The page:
Here we see unsaved man’s consensus against God.

Three statements of fact in this final indictment of the pagan Gentile man:




“Who knowing the judgment of God, that they which commit such things are worthy of death.”


This is one of the most descriptive statements in the entire Word of God, showing the depravity of the lost man’s mind. Take note of that word “knowing.” This is not the ordinary Greek word for knowing something, ginosko. No, the word here is an intensified form of the word, epiginosko. The very best Greek lexicon defines the word like this: To know exactly, to know completely, to know through and through.[2]

Think about that for a moment. Regardless of what any individual may say or convince themselves of through self-deceit, the Bible says that the lost individual has a thorough knowledge of things about the judgment of God. And what is the content of this knowledge of God’s judgment? That those people who do the things listed in verses 29-31 are worthy of death for doing them. Certainly not worthy of death in our judicial system, but in God’s judicial system on eternity. Amazing. Lost people know that if they are guilty of such sins as fornication, envy, debate, covenantbreaking, pride, and disobeying parents, they deserve the death penalty for flagrantly sinning against the holy God, the Creator, and Sustainer of all things.

They know that. They know that. How startling it is to realize that given unsaved mankind’s attempts to deny the undeniable, to ignore the truth that is true, and to pretend what will happen will not happen.




“not only do the same”


What does this tell you? Is this consistent with rationality? Is this consistent with wisdom? Is this consistent with enlightened self-interest? Is this consistent with informed self-love? Not at all. The first statement of verse 32 declared, in no uncertain terms, that lost people are fully aware and comprehend that God’s judgment against those who commit sin against Him is rightly and properly death. They know that. Whether or not they have ever been exposed to the truth of God’s Word, have or have not heard the Gospel of Jesus Christ preached, they nevertheless know such guilt deserves death. But, according to the second statement of verse 32, such people will still commit such sin. The person who commits sex sins knows that sex sins deserves the death penalty, but will continue to commit sex sins. The boaster knows the judgment of God but will boast still. The unmerciful will be unmerciful still, even though failure to show proper mercy is a capital offense. And the child will rebel against parental authority, even though such sin in sight of God deserves the death penalty.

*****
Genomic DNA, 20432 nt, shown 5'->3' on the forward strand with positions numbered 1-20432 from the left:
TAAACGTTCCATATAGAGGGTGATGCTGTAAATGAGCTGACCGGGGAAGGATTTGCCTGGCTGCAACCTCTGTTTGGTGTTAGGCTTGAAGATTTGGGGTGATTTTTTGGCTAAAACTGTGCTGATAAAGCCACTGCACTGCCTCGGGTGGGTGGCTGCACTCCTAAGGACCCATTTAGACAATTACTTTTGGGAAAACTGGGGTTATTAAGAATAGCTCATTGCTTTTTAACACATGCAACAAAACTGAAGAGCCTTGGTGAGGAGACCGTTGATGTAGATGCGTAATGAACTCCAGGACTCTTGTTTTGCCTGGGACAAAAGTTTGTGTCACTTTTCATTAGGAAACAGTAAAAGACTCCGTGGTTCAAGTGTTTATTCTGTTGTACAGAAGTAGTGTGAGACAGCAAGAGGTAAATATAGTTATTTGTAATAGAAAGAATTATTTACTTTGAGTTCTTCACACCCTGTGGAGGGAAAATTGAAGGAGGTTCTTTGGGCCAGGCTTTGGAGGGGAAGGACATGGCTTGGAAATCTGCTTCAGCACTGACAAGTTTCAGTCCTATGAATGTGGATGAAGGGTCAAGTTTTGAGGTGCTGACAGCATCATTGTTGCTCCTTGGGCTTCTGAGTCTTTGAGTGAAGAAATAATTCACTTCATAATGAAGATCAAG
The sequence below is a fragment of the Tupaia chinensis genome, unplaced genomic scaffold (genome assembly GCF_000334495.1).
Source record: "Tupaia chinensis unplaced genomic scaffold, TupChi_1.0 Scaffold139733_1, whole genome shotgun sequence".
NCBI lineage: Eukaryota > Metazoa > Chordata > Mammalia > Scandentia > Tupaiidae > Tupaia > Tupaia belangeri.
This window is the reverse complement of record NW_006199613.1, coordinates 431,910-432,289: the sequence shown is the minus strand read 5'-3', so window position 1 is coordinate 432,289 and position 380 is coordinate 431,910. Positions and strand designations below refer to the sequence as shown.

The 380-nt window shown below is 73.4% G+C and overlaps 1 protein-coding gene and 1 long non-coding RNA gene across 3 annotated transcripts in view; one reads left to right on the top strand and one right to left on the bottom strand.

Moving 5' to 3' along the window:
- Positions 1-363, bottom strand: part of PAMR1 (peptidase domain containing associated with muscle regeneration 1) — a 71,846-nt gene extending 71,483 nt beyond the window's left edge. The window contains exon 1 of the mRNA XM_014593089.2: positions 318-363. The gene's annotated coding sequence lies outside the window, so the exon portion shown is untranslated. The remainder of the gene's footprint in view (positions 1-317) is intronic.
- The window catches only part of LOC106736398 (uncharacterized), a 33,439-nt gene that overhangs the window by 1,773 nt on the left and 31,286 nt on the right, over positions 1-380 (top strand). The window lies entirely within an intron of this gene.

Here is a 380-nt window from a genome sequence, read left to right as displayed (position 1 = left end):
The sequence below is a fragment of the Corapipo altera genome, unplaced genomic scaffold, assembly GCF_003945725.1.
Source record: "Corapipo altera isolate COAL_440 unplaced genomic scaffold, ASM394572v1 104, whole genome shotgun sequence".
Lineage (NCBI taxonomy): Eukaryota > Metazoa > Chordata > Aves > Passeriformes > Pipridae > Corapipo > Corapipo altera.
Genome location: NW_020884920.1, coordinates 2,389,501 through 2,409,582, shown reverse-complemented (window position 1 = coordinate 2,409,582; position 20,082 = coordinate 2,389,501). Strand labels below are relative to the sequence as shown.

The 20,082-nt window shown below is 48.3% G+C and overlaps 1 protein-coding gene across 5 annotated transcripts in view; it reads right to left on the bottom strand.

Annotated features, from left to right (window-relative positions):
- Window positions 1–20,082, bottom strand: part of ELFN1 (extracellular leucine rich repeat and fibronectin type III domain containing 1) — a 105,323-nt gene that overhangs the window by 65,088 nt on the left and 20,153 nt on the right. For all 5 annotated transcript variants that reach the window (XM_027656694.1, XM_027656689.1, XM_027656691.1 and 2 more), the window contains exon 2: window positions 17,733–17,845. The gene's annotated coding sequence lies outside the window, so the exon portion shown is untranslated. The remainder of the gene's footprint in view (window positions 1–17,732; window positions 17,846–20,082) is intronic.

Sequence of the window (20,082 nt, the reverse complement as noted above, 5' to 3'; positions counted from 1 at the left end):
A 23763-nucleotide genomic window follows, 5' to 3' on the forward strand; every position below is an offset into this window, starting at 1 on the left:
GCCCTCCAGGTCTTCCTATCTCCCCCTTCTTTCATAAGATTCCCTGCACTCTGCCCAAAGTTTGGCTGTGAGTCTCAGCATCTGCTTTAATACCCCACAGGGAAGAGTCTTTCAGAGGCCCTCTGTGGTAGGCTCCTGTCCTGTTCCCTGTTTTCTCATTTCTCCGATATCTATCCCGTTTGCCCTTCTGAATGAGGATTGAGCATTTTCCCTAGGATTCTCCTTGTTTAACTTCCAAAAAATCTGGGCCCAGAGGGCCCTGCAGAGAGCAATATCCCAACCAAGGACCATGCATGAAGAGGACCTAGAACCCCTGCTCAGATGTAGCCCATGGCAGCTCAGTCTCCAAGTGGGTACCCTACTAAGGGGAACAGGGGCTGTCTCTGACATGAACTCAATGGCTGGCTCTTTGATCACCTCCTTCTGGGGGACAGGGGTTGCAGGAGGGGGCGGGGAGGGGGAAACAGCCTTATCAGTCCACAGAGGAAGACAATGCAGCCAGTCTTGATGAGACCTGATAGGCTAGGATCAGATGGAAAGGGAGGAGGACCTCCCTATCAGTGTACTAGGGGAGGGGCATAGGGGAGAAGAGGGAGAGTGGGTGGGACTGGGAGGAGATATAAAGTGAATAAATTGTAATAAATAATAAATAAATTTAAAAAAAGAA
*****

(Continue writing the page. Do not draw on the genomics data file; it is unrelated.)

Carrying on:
My friends that is horrible. It’s horrible to think of people committing such sin, knowing full well the consequences of such sin. But it should not surprise us. For you see, each and every one of us knows born again Christians, indwelt apparently by the Spirit of God, redeemed by the blood of the Lamb according to their own testimony, who knowing the penalty for drunkenness get drunk anyway, who knowing the consequences of illicit drug use use illicit drugs anyway, who knowing the whirlwind that is reaped for sex sins will commit sex sins anyway. Is this not an accurate description of man’s depraved nature? I think it is. Can anyone still maintain that a race of beings who behave in this way is still basically good on the inside? Not in light of this truth he cannot. People try to fool themselves into thinking they are good, but the reality is that not only is each one of us bad, but we are also totally depraved. This is reflected by the fact that unsaved individuals are not described in God’s Word as either ignorant in this respect, or as being spiritually sick as the cause for such conduct. The unsaved are spiritually dead, Ephesians 2.1.




“but have pleasure in them that do them.”


Look at the verb “have pleasure.” In the margin of your Bible, you might see the synonym “consent with.” And in the lexicon we see that this verb is elsewhere translated “agree with, approve of, consent to, sympathize with.”[3] Is there a difference between the person who commits sex sins and the person who thinks that sex sins are “cool” and “neat” and who wishes he could do the same? And what about the person who admires the “boaster” and seeks to emulate the “malicious” man?